Sir David Davis raises concerns in The Telegraph on the concentration of Government contracts awarded to Amazon Web Services


As published in The Telegraph:

Highly sensitive biometric data belonging to millions of Britons is in line to be stored on Amazon’s systems, amid questions over why details of the contract have been shrouded in secrecy.

The Home Office is currently working on a wide-ranging programme to combine its police and immigration biometric databases, giving it “a strategic and central bureau platform” of fingerprints, DNA and facial-matching information.

This platform could, eventually, be used by a whole host of bodies including law enforcement, border force or passport office staff, making it easier for them to access such data. The project is thought to be worth £300m over 10 years.

According to the Home Office, its biometrics programme contract is still in the tender process, and no supplier to combine the databases has yet been chosen.

However, The Daily Telegraph understands that bidders include US companies IBM, Leidos and DXC Technology, and that suppliers were being leaned on to use Amazon’s cloud business AWS.

Speaking to The Daily Telegraph, Sir David Davis, questioned why there may have been “a covert instruction to prefer one host over another”.

“I see no objective reason for it. There might be one, but it’s not obvious to me.”

Mr Davis said it should be clear “what exactly is going on, why exactly these requirements have been put in place and what the logic behind them is”.

A spokesman for the Home Office said it considers “all bids that meet the technical requirements set out in the contract and does not stipulate the use of a certain hosting provider”.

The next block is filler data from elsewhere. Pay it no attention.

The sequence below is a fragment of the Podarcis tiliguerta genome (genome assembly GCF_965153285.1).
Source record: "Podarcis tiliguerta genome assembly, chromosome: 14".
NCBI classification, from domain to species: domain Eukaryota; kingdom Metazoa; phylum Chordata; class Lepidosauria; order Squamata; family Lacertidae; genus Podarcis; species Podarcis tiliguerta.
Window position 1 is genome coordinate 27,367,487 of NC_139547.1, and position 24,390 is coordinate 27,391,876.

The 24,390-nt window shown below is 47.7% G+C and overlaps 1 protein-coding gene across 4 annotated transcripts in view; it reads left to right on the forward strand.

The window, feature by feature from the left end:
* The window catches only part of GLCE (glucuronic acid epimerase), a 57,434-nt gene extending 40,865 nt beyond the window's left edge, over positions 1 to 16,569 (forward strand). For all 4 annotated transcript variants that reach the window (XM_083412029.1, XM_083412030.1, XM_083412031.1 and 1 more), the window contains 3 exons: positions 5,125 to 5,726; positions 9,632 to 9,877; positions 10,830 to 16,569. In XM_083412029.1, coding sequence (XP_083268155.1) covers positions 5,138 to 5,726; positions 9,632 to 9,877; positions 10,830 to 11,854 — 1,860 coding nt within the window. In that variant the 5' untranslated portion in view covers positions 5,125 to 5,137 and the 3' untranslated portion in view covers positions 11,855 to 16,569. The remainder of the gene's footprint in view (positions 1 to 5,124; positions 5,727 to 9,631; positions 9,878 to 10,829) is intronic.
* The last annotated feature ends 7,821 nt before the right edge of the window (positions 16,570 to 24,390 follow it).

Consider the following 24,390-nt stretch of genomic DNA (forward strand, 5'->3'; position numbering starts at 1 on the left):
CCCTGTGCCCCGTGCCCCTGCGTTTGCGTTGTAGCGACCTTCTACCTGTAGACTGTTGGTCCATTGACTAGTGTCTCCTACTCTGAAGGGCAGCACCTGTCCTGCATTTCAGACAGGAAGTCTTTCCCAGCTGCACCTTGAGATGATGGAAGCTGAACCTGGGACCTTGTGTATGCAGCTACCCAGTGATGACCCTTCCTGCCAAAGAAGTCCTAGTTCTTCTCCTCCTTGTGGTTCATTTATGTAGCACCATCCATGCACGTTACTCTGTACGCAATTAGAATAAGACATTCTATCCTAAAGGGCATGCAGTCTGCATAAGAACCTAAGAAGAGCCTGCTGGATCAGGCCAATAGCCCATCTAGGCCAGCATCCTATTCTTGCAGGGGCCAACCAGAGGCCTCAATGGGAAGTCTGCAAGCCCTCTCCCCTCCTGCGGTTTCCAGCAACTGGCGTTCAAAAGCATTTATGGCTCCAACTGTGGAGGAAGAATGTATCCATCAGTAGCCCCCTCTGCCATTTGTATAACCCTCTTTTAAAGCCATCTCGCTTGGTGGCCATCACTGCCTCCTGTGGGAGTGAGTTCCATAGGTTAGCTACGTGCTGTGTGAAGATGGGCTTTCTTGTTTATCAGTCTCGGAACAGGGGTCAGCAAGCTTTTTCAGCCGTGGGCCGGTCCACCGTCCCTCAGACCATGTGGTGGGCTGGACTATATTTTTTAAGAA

“All contracts are awarded on the capability of the supplier to meet the requirements and provide value for money.”

A spokesman for AWS added that: “When customers, including the UK Government, use AWS they always own their data, their data stays in the AWS Region they choose, and it does not move without their consent. They can choose to encrypt their content for added security and content that has been encrypted is rendered useless without the applicable decryption keys.

“Because AWS has a world-class team of security experts, monitoring systems 24/7 to protect customer content, UK government departments are choosing AWS for their most sensitive workloads.”

The claims come amid growing concern over whether small and medium businesses are being given enough opportunities to secure government cloud contracts, which are agreed with providers under the G-Cloud framework.

This framework means departments can essentially search for suppliers, without having to put a contract out to public tender, as all those selling their services through the framework have already been approved by Government.

Last year, around 11pc of the Home Office’s total G-Cloud spend was with AWS, equal to around £16.8m, although it has also been spending heavily with other large technology businesses such as Accenture, which won more than £18m worth of contracts with the Home Office last year.

Tim Colman, head of the Federation of Small Businesses, said: “We’re in a situation where the process appears to be flawed.

“It flies in the face of procurement legislation and best practice, and is specifically in the case of some of the cloud services detrimental to British SMEs which of course therefore damages the Government.”

Mr Colman added that the biometrics case was “extremely concerning, as there doesn’t appear to have been a comprehensive tendering process and this is on the back of various government departments placing a range of cloud services with AWS again in many cases without tenders”.

A spokesman for AWS said: “By choosing AWS, the UK Government is also supporting a vast ecosystem of small and medium sized Systems Integrators and Independent Software Vendors — many of them based in or with large offices in the UK — that offer products and services that complement and help customers take full advantage of AWS.”